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Clin Cancer Res. 2001 Dec;7(12 Suppl):4376s-4387s; discussion 4411s-4412s.

Endocrine manipulation in advanced breast cancer: recent advances with SERM therapies.

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  • Department of Medicine, Royal Marsden Hospital and Institute of Cancer Research, London, United Kingdom. stephen@icr.ac.uk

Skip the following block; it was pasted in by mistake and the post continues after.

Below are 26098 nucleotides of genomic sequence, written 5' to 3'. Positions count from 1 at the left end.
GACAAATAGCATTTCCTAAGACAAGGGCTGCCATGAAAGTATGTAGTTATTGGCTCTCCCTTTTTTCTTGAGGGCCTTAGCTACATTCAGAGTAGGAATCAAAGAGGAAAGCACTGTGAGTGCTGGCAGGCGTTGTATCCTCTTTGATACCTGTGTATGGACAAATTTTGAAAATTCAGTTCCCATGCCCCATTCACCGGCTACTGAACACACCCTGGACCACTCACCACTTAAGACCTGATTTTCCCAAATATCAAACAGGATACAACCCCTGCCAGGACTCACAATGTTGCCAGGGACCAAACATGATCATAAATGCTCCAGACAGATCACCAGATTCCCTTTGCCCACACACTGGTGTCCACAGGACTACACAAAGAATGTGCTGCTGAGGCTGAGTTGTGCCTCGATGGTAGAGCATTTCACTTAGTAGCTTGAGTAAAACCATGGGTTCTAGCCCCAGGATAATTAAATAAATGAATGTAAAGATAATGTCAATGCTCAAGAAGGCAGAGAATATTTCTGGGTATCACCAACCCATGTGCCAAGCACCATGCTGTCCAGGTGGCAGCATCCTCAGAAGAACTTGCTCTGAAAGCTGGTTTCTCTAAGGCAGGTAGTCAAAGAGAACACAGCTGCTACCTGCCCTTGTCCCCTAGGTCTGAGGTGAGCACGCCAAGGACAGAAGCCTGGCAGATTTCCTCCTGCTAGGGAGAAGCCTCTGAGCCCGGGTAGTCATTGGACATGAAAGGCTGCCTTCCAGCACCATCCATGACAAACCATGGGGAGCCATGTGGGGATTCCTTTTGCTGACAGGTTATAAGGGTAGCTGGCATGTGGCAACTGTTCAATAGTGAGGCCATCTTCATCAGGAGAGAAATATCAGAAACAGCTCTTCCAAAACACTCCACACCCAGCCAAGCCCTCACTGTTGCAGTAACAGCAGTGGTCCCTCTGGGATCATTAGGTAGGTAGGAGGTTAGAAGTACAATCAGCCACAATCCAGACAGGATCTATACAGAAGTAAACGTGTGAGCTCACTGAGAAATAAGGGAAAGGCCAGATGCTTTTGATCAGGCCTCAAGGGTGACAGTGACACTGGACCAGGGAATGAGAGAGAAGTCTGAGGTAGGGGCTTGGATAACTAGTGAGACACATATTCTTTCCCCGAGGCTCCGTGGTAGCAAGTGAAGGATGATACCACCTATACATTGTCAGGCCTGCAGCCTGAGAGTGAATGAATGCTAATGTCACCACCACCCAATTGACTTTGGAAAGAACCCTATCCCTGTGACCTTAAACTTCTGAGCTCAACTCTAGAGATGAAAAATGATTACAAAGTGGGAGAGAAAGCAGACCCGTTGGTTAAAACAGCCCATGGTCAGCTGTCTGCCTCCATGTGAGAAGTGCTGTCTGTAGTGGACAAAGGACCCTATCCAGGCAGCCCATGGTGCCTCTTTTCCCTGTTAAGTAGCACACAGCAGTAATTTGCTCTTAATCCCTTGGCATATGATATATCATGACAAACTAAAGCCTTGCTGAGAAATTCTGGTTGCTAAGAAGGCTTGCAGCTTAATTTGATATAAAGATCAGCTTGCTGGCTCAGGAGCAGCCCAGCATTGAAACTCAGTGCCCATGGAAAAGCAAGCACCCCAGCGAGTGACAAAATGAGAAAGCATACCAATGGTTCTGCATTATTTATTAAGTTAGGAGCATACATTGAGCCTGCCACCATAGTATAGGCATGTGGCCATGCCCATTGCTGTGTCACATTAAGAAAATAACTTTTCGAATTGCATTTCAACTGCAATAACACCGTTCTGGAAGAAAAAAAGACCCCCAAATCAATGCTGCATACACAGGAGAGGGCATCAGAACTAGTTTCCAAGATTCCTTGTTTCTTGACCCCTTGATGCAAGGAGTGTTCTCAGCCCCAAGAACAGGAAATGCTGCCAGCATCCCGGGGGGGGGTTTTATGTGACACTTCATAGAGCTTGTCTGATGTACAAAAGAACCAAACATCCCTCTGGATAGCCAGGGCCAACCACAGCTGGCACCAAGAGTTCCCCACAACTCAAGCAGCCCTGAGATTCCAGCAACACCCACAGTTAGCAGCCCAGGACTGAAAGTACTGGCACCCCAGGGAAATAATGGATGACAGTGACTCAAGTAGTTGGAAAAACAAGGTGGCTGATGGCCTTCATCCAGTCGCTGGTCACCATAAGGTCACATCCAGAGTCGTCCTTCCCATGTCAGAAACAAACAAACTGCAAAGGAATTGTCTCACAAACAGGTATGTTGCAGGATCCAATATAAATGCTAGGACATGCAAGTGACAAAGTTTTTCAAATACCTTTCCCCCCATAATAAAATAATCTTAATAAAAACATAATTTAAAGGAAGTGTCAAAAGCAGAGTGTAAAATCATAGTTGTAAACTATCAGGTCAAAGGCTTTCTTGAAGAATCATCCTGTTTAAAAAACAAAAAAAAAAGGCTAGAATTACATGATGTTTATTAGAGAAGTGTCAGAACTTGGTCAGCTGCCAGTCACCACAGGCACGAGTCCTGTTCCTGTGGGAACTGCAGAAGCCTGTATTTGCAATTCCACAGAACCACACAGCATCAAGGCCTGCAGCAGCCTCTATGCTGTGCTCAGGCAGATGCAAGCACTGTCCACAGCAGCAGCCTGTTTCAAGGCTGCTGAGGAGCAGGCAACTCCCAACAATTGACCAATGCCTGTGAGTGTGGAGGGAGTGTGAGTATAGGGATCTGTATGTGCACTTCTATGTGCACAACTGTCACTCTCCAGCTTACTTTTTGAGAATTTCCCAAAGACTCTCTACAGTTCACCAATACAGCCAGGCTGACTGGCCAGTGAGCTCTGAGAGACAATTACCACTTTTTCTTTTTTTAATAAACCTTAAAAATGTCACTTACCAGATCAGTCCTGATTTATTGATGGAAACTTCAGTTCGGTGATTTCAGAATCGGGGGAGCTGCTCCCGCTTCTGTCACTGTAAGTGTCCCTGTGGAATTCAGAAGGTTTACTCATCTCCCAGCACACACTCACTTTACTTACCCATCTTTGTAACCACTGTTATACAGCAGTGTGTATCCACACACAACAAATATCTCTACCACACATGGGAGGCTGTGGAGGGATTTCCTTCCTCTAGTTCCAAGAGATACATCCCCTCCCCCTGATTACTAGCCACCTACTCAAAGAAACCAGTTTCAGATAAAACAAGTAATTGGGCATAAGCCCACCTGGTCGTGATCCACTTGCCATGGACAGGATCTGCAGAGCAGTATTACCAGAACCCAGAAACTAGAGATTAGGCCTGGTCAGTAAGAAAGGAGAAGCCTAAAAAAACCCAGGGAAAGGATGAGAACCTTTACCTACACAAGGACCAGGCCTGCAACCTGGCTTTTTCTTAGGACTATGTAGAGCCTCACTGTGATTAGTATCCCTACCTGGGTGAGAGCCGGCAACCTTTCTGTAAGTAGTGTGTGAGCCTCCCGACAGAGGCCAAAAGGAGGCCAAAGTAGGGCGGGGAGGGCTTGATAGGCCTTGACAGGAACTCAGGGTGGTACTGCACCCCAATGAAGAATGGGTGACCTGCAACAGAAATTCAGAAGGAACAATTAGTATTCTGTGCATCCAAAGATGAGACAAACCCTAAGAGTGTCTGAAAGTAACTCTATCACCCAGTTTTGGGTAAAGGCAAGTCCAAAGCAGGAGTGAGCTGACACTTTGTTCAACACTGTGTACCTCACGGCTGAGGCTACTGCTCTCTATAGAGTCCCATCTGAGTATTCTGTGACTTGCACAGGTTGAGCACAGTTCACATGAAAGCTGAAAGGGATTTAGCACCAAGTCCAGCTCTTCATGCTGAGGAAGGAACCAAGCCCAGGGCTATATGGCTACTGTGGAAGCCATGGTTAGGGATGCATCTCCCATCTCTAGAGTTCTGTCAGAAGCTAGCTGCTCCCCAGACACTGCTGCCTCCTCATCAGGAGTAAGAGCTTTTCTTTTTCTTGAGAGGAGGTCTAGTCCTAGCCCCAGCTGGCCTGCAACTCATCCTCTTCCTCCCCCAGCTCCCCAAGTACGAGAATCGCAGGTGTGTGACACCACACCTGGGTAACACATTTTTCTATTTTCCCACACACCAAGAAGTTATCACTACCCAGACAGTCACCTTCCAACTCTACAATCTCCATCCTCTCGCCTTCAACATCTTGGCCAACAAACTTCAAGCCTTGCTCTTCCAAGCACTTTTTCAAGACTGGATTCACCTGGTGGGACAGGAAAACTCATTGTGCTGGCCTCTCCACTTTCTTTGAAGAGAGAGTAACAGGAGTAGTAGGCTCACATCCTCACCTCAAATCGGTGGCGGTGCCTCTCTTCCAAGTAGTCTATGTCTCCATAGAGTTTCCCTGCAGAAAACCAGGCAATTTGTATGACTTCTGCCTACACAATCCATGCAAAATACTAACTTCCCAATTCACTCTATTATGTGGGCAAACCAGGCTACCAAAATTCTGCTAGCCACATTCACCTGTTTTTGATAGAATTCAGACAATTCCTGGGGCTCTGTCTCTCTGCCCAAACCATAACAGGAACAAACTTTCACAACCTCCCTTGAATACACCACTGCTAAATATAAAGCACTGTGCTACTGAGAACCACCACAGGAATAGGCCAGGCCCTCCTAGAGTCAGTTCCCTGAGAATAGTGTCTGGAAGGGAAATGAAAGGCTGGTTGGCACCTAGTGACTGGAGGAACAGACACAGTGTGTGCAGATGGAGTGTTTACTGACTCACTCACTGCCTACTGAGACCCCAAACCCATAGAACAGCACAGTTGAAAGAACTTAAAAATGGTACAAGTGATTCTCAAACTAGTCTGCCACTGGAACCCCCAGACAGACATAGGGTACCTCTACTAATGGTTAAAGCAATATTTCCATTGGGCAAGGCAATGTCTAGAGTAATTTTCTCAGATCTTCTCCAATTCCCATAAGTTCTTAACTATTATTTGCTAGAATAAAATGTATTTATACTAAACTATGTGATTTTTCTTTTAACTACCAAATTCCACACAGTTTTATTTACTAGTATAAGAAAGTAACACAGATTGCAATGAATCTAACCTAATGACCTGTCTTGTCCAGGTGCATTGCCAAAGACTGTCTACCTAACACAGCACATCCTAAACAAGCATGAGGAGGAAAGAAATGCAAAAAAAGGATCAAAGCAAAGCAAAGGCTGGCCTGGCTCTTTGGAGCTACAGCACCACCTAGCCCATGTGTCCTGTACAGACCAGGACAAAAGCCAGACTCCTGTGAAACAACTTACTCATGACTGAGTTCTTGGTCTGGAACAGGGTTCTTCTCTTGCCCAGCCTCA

Tamoxifen is one of the most effective treatments for breast cancer through its ability to antagonize estrogen-dependent growth by binding estrogen receptors (ERs) and inhibiting breast epithelial cell proliferation. However, tamoxifen has estrogenic agonist effects in other tissues such as bone and endometrium because of liganded ER-activating target genes in these different cell types. Several novel antiestrogen compounds have been developed that are also selective ER modulators (SERMs) but that have a reduced agonist profile on breast and gynecological tissues. These SERMs offer the potential for enhanced efficacy and reduced toxicity compared with tamoxifen. In advanced breast cancer clinical data exist for three first-generation SERMs (toremifene, droloxifene, idoxifene), which are related to the triphenylethylene structure of tamoxifen. In Phase II trials in a total of 263 patients resistant to tamoxifen, the median objective response rate to these SERMs was only 5% (range, 0-15%), with stable disease for > or =6 months in an additional 18% (range, 9-23%). As first-line therapy for advanced breast cancer, the median response rate was 31% (range, 20-68%) with a median time to progression of 7 months. Randomized Phase III trials for toremifene and idoxifene in more than 1500 patients showed no significant difference compared with tamoxifen. Fewer clinical data exist for the structurally distinct second- and third-generation SERMs (raloxifene, arzoxifene, EM-800, and ERA-923), although a similarly low median response rate of 6% (range, 0-14%) was seen in Phase II trials in tamoxifen-resistant patients. It remains unclear whether any clinical advantage exists for second- and third-generation SERMs over tamoxifen as first-line therapy. With the emergence of potent aromatase inhibitors (AIs) that are superior to tamoxifen, the clinical questions in advanced disease have shifted to which antiestrogen (including SERMs) may be effective following failure of AIs, and whether any merit exists for combined AI/SERM therapy. The main advantage for SERM therapy probably remains in early stage-disease (adjuvant therapy or prevention), in which the estrogenic effects on bone and reduced gynecological side effects may prove more beneficial than either tamoxifen or AI. The issue is whether the current clinical data for SERMs in advanced breast cancer are sufficiently strong to encourage that further development.

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